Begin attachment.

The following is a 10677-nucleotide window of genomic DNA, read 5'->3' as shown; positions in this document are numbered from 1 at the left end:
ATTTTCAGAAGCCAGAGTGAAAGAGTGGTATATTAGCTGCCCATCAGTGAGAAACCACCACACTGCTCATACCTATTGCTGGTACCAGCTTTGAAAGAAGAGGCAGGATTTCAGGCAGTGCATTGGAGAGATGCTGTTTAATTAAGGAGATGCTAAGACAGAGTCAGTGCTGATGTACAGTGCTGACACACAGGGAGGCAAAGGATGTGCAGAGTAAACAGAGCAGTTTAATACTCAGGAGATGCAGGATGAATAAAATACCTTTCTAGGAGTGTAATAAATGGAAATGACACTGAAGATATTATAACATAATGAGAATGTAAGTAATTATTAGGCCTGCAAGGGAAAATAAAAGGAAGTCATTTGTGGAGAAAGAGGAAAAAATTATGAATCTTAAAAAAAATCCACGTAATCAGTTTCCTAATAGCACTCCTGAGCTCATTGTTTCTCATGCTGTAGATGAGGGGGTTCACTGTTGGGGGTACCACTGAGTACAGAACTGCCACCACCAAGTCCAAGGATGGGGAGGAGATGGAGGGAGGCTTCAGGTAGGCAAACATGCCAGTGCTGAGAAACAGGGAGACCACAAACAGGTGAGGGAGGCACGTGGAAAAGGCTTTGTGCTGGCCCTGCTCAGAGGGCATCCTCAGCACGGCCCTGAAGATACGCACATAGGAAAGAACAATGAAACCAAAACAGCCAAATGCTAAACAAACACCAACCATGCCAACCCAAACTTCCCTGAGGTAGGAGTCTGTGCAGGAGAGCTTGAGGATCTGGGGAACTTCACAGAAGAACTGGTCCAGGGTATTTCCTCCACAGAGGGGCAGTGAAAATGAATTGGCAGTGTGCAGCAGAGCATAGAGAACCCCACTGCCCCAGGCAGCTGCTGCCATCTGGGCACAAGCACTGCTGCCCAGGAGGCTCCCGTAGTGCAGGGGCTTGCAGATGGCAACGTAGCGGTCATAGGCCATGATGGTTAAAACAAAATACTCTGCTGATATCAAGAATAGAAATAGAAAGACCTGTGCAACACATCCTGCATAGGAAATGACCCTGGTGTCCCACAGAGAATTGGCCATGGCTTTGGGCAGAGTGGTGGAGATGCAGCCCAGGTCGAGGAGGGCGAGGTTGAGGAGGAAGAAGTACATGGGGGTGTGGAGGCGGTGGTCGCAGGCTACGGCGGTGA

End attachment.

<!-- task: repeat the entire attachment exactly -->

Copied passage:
The following is a 10677-nucleotide window of genomic DNA, read 5'->3' as shown; positions in this document are numbered from 1 at the left end:
ATTTTCAGAAGCCAGAGTGAAAGAGTGGTATATTAGCTGCCCATCAGTGAGAAACCACCACACTGCTCATACCTATTGCTGGTACCAGCTTTGAAAGAAGAGGCAGGATTTCAGGCAGTGCATTGGAGAGATGCTGTTTAATTAAGGAGATGCTAAGACAGAGTCAGTGCTGATGTACAGTGCTGACACACAGGGAGGCAAAGGATGTGCAGAGTAAACAGAGCAGTTTAATACTCAGGAGATGCAGGATGAATAAAATACCTTTCTAGGAGTGTAATAAATGGAAATGACACTGAAGATATTATAACATAATGAGAATGTAAGTAATTATTAGGCCTGCAAGGGAAAATAAAAGGAAGTCATTTGTGGAGAAAGAGGAAAAAATTATGAATCTTAAAAAAAATCCACGTAATCAGTTTCCTAATAGCACTCCTGAGCTCATTGTTTCTCATGCTGTAGATGAGGGGGTTCACTGTTGGGGGTACCACTGAGTACAGAACTGCCACCACCAAGTCCAAGGATGGGGAGGAGATGGAGGGAGGCTTCAGGTAGGCAAACATGCCAGTGCTGAGAAACAGGGAGACCACAAACAGGTGAGGGAGGCACGTGGAAAAGGCTTTGTGCTGGCCCTGCTCAGAGGGCATCCTCAGCACGGCCCTGAAGATACGCACATAGGAAAGAACAATGAAACCAAAACAGCCAAATGCTAAACAAACACCAACCATGCCAACCCAAACTTCCCTGAGGTAGGAGTCTGTGCAGGAGAGCTTGAGGATCTGGGGAACTTCACAGAAGAACTGGTCCAGGGTATTTCCTCCACAGAGGGGCAGTGAAAATGAATTGGCAGTGTGCAGCAGAGCATAGAGAACCCCACTGCCCCAGGCAGCTGCTGCCATCTGGGCACAAGCACTGCTGCCCAGGAGGCTCCCGTAGTGCAGGGGCTTGCAGATGGCAACGTAGCGGTCATAGGCCATGATGGTTAAAACAAAATACTCTGCTGATATCAAGAATAGAAATAGAAAGACCTGTGCAACACATCCTGCATAGGAAATGACCCTGGTGTCCCACAGAGAATTGGCCATGGCTTTGGGCAGAGTGGTGGAGATGCAGCCCAGGTCGAGGAGGGCGAGGTTGAGGAGGAAGAAGTACATGGGGGTGTGGAGGCGGTGGTCGCAGGCTACGGCGGTGA